Special services teams in Poland have reportedly searched the homes of officials from the outgoing Law and Justice Party (PiS) as part of an investigation into the alleged misuse of funds administered by the justice ministry.

As part of the investigation, special services broke into the home of former Justice Minister Zbigniew Ziobro yesterday and detained four people, three former justice ministry officials and one beneficiary of the funds.

A prosecutor's office spokesperson said today that police searched the room of former Deputy Justice Minister Michal Wos in a parliamentary hotel and his home outside the capital Warsaw. Another house belonging to the family of former Minister Ziobro was also searched, the spokesperson said.

"A show of banditry and lawlessness"

"I have nothing to be accused of, everything was legal when I was running the Justice Fund... I will file a criminal complaint with the prosecutor's office," he said.

Minister Ziobro, who said he was undergoing chemotherapy after surgery for esophageal cancer, also described yesterday's search of his home as "a show of thuggery and lawlessness".

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"All these actions are illegal, they are the implementation of the political orders of (Prime Minister) Donald Tusk and (Justice Minister Adam) Bodnar," Ziobro said, adding that he interrupted his post-operative treatment to come home.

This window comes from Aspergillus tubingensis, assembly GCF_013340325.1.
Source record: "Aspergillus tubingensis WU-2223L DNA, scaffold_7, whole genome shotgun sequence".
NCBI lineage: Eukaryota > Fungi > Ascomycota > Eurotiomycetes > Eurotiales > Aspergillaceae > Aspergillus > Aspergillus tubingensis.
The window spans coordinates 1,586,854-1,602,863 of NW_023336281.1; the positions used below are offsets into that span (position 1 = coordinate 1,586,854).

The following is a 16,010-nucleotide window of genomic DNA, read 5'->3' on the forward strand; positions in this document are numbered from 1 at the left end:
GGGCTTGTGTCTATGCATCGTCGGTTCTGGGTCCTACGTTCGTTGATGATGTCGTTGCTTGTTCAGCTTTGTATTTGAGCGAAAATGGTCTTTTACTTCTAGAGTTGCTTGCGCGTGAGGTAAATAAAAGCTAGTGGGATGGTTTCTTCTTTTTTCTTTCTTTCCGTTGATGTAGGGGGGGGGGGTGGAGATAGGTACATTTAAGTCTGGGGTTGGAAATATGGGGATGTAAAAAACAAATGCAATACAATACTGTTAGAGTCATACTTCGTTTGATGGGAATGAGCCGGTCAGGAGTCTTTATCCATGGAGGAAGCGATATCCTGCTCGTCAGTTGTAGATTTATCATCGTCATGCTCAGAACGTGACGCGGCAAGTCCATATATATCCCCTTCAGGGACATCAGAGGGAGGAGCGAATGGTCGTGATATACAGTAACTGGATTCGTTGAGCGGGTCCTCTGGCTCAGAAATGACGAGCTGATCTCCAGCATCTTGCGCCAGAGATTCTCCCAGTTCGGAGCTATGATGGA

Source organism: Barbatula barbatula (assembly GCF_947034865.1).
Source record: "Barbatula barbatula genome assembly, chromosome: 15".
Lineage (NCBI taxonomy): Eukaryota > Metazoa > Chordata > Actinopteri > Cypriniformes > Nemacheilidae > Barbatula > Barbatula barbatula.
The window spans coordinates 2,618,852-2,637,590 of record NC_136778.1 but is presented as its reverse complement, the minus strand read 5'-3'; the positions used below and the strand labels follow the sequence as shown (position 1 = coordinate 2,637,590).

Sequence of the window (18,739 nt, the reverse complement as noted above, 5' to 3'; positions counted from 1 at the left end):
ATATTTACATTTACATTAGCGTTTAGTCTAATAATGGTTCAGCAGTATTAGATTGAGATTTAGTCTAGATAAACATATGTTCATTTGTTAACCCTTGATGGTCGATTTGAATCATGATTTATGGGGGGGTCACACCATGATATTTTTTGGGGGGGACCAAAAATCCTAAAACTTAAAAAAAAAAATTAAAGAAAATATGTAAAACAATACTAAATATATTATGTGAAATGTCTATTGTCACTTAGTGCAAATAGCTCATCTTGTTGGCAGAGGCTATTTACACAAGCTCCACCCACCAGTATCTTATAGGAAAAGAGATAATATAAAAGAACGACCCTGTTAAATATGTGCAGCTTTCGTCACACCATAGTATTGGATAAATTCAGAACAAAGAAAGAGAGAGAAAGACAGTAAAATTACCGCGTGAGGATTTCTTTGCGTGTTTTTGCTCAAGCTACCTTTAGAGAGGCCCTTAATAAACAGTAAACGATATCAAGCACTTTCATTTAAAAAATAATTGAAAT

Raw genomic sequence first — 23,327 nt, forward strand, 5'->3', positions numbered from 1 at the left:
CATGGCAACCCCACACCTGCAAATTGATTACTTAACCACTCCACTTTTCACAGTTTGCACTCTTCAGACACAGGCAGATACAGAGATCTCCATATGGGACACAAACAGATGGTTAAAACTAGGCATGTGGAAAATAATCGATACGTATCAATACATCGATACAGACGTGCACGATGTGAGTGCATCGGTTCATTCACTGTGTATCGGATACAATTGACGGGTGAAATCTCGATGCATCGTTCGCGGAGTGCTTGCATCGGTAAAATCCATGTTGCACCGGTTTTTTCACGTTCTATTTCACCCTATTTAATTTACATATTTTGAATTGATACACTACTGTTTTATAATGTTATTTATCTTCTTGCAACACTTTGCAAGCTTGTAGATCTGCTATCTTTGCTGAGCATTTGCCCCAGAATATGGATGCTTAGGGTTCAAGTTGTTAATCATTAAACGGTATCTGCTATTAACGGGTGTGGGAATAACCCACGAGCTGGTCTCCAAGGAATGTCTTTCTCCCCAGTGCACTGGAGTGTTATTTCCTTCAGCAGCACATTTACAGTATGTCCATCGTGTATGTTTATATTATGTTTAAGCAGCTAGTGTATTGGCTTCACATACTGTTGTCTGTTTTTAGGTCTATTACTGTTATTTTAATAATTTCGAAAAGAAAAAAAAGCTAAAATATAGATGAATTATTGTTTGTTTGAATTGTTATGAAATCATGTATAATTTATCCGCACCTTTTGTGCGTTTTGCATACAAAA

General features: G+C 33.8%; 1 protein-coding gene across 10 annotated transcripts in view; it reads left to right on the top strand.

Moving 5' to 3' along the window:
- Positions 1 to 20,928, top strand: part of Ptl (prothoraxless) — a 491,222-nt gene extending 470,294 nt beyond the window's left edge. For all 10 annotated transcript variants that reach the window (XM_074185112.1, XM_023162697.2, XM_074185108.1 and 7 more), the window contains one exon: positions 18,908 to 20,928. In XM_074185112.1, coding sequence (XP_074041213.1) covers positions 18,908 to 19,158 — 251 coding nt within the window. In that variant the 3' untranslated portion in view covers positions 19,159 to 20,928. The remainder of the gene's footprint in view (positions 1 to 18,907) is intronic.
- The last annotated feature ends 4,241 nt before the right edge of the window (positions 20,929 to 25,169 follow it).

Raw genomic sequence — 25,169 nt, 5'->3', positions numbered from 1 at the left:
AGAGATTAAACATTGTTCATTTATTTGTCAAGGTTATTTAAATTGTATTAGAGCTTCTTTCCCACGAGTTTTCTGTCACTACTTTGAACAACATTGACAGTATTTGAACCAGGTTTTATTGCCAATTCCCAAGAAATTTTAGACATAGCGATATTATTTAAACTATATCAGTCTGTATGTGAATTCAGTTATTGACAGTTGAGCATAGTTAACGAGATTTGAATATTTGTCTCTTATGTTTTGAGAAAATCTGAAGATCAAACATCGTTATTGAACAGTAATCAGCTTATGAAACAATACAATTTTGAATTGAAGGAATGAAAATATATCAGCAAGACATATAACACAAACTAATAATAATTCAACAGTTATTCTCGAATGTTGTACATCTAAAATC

Ziobro is known as the architect of judicial reforms. Opponents criticize the reforms for weakening the independence of the courts. 

Where were the funds spent?

Local media reported that the funds targeted in the alleged misuse of money from the Justice Fund, set up to help victims of crime, were used to curry favor with PiS voters in rural areas, such as buying fire trucks or equipment for housewives' associations.

MPs from the ruling Civic Platform (KO) told reporters that they would ask the electoral commission to investigate whether the funds were used in PiS's election campaign last year.

A former head of the Supreme Audit Office testified before the parliamentary commission on Wednesday that he had evidence that 25 million zlotys ($6.3 million) from the fund was spent on Pegasus spyware, which the new government says was used against some politicians during the PiS era.

The nationalist PiS lost power after eight years in October 2023 to a coalition of pro-European parties led by Donald Tusk's Civic Platform.

The new government says those accused of breaking the law during PiS rule will now answer to prosecutors "free from political influence".